Thursday, 29 May 2014
Starting a small business is an exciting time, but cash can be tight, meaning there is little to spend on training and development. Step forward the perfect solution - volunteering on a charity board! It’s the ideal option for entrepreneurs as becoming a trustee is a fantastic way to gain and hone the skills you will need as a business owner and can give you a real head-start.
Sitting on a charity board gives you access to all sorts of training and development opportunities. As a trustee you will work with the charity’s paid staff and other volunteers and get to know all the functions of a company. From HR and financial matters to planning ahead and fundraising (which requires similar skills to pitching for new business) – almost everything you do as a board member is transferable to your role as a business owner.
Many entrepreneurs miss the daily office banter, not to mention the networking opportunities. So life as a trustee will give you the chance to make lots of new contacts, broaden your horizons and regain that team-working element.
Our US counterparts are already embracing trusteeships, with 61% of entrepreneurs sitting on the board of a non-profit organisation and 50% being a board chairman, either currently or in the past.
“I’ve learnt more from being a charity trustee than any other form of professional development, and the wide-ranging skills I have gained from being a board member have helped my business in so many ways,” says Katie Hodgson, Director of Creative Sensemaking.
Wednesday, 28 May 2014
Check out Prospectus' trustee pages here, and follow @prospect_us
Recent figures from the Government show that 19% of company board directors are now women. For FTSE 100 companies the figures are more mixed with the number of companies with a woman on their board has fallen; this is concerning as it means that there are still leading businesses with all-male boards. The figures are also more mixed for company executives; only a disappointing 6.1% are women.
The issue of boardroom diversity has recently had a higher media profile following news that the German government is considering making it a legal requirement that women make up 30% of non-executives on company boards.
In my native country Norway, the Government introduced a mandatory 40% female quota on listed companies’ boards in 2004, and the lessons to date are overwhelmingly positive.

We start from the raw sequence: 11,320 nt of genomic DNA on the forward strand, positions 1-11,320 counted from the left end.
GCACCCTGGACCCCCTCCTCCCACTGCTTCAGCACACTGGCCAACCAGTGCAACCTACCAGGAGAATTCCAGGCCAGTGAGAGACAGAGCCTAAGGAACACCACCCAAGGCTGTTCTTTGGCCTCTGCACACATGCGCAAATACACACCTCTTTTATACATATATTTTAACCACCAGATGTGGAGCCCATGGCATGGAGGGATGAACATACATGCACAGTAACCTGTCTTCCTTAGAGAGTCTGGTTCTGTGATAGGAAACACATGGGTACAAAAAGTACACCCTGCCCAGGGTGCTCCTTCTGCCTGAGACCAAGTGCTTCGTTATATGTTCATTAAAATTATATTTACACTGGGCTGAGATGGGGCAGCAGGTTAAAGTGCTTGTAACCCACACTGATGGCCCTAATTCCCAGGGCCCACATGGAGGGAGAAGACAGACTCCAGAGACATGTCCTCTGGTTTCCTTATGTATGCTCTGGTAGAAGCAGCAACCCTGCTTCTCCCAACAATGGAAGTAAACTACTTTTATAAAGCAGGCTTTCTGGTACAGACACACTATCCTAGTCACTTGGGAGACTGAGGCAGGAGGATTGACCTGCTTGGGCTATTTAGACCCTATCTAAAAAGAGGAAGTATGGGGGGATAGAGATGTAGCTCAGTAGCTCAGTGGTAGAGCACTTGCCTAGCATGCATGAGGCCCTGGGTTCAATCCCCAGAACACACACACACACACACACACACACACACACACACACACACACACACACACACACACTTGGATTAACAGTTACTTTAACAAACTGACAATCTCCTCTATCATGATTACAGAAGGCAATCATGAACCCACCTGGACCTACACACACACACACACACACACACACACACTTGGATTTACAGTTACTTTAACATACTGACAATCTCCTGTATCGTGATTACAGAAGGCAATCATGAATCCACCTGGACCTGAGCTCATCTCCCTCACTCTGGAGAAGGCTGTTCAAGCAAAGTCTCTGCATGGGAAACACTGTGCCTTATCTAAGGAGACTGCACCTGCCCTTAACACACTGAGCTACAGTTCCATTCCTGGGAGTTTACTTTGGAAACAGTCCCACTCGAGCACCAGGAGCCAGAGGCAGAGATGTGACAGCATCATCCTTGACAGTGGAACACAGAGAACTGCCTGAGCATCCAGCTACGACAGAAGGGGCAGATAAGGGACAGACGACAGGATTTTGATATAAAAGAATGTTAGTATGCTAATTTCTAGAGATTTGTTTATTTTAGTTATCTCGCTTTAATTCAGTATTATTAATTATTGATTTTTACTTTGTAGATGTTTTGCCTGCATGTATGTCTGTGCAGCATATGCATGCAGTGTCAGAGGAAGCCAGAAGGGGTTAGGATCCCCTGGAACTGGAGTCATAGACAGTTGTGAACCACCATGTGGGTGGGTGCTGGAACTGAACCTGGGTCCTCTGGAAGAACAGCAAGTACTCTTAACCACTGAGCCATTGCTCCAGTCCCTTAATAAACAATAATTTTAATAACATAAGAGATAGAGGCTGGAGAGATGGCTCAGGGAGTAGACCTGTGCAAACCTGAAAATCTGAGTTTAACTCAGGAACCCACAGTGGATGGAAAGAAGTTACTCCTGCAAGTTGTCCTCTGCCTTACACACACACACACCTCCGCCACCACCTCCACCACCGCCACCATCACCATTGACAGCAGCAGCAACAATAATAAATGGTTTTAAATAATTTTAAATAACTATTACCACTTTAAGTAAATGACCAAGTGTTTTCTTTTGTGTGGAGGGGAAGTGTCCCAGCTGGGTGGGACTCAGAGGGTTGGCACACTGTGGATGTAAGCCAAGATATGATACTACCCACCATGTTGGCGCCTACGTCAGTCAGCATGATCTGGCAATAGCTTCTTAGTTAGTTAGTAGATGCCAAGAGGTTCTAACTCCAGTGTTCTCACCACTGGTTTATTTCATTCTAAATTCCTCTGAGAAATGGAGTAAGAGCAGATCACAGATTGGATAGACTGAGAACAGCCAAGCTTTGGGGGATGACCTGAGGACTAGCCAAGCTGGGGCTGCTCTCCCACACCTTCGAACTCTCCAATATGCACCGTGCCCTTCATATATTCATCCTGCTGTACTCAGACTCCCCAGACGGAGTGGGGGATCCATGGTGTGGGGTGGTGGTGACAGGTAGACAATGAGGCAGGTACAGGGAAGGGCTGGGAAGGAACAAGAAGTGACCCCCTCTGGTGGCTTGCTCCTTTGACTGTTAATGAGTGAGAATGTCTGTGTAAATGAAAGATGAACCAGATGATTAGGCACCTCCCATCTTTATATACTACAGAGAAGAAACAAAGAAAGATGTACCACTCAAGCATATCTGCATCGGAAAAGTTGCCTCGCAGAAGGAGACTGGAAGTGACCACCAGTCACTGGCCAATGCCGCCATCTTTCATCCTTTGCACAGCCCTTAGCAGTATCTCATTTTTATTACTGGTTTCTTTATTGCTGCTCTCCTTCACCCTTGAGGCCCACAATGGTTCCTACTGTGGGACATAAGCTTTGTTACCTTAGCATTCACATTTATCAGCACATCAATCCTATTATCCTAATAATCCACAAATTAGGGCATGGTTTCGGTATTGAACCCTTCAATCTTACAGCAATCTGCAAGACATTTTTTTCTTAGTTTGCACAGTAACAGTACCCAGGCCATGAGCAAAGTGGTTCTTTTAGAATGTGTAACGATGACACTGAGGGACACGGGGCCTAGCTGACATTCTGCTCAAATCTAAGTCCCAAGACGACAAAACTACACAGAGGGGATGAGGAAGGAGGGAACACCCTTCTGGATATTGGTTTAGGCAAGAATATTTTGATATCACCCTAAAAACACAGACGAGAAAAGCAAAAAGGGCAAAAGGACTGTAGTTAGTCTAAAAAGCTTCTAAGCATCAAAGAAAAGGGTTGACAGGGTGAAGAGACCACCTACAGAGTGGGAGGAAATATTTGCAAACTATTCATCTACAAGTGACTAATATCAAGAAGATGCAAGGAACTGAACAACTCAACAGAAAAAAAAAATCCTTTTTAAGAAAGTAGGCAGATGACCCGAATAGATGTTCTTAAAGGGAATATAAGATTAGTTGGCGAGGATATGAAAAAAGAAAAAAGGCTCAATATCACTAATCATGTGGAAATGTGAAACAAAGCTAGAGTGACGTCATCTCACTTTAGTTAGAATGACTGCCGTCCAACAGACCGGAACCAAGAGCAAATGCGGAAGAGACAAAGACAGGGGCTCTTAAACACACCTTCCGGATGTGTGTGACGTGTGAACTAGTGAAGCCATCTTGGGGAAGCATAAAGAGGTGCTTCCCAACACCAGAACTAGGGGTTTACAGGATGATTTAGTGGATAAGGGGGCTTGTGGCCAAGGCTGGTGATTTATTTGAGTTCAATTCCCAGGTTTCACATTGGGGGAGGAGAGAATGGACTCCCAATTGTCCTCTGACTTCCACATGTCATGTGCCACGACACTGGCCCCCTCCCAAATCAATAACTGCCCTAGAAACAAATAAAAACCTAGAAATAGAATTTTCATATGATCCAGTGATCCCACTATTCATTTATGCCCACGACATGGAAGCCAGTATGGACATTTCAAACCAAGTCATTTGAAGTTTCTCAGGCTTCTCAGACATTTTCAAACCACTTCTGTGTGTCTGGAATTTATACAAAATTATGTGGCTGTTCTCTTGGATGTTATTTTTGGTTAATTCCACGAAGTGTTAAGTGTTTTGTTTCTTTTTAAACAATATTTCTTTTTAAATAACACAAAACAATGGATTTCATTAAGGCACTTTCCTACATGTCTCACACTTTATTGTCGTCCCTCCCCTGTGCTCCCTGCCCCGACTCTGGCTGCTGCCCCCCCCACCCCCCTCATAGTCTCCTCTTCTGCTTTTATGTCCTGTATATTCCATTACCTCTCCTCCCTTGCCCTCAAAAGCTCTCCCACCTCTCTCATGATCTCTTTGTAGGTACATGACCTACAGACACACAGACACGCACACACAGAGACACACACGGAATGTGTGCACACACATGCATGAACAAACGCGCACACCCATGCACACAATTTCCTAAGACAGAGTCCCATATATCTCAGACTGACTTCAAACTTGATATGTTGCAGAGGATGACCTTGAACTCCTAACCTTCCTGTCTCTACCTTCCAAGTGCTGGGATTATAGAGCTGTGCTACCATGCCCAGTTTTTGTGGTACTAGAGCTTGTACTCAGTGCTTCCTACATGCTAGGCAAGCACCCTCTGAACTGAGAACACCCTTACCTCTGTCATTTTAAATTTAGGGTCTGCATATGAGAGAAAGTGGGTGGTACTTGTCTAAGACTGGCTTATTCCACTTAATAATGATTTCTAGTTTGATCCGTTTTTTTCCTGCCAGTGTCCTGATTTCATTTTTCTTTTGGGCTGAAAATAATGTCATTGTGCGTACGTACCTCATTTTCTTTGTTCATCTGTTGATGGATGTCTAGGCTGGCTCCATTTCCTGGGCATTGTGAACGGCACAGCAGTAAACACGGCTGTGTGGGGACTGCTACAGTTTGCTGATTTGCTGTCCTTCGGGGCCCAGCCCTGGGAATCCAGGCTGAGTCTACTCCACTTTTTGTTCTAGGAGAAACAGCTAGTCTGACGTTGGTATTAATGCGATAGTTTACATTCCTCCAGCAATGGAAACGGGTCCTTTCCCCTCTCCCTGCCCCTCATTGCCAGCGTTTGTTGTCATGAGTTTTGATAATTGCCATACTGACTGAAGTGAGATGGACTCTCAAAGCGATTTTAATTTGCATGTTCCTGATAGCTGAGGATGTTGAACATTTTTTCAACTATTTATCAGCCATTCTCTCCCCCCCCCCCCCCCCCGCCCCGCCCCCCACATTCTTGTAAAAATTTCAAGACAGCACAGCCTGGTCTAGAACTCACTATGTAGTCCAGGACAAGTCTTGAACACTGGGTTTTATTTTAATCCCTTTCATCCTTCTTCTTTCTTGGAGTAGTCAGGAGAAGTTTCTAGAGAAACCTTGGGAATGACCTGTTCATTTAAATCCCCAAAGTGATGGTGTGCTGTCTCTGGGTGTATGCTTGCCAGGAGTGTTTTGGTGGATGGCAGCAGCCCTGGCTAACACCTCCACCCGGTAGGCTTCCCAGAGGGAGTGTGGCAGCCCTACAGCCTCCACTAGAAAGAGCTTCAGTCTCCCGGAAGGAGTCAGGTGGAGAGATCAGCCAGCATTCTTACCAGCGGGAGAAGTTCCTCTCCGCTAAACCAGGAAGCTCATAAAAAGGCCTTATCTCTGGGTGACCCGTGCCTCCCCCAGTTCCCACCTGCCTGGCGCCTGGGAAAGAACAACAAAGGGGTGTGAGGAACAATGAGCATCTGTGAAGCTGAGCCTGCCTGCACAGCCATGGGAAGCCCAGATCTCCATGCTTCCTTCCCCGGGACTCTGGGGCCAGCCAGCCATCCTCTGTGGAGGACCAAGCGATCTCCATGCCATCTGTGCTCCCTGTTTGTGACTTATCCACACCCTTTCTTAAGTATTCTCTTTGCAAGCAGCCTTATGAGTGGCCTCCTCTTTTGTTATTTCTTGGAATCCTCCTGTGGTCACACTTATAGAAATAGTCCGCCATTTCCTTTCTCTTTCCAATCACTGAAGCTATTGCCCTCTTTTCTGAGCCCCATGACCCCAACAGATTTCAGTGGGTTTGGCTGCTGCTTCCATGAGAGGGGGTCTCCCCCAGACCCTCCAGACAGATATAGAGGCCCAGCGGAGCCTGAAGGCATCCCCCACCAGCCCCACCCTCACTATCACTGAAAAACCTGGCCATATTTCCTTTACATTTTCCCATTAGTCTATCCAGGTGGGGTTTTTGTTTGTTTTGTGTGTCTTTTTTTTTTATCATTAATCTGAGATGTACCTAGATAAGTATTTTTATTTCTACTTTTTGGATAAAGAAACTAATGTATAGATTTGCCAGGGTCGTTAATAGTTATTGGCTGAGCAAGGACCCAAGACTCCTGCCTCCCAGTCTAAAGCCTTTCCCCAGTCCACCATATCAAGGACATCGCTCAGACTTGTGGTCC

According to research by Agnes Bolsø from the Norwegian University of Science and Technology, the experience is highly positive and evidence shows that more diversity resulted in better decision-making processes. Not only did boards operate better, respondents to Bolsø’s research said that they had become more professional. No wonder then that in Norway, women now make up 42% of board directors, exceeding the state imposed quota.
At Prospectus we established our Board Practice to improve governance through a greater focus on finding skilled, talented and diverse trustees, giving charities a real alternative to relying on networks and the traditional ‘who-do-we-know’ approach. To date, more than 42% of appointed trustees are women. Not yet as high as the 58% of executives Prospectus has helped clients appoint, but a significant step in the right direction.
Charities are not as different from companies as many assume. Whilst charity governance still needs to improve, to my knowledge no charity has yet had to be bailed out with billions of tax payer money. With that in mind, it is fantastic news that the number of women on company boards are increasing, hopefully leading to better corporate governance. In addition, the Norwegian experience suggests that more women on boards also lead to better gender balance on executive teams.
We still have a long way to go in terms of board room diversity, not just relating to gender but also ethnic, socioeconomic and cultural diversity. Hopefully the Government’s (voluntary) target of 25% women in the corporate boardrooms helps achieve some of that. And wouldn’t it be great if more of the talented, high-impact executives, both men and women, from the charity sector could be appointed to corporate boards? That’s the aspiration at Prospectus!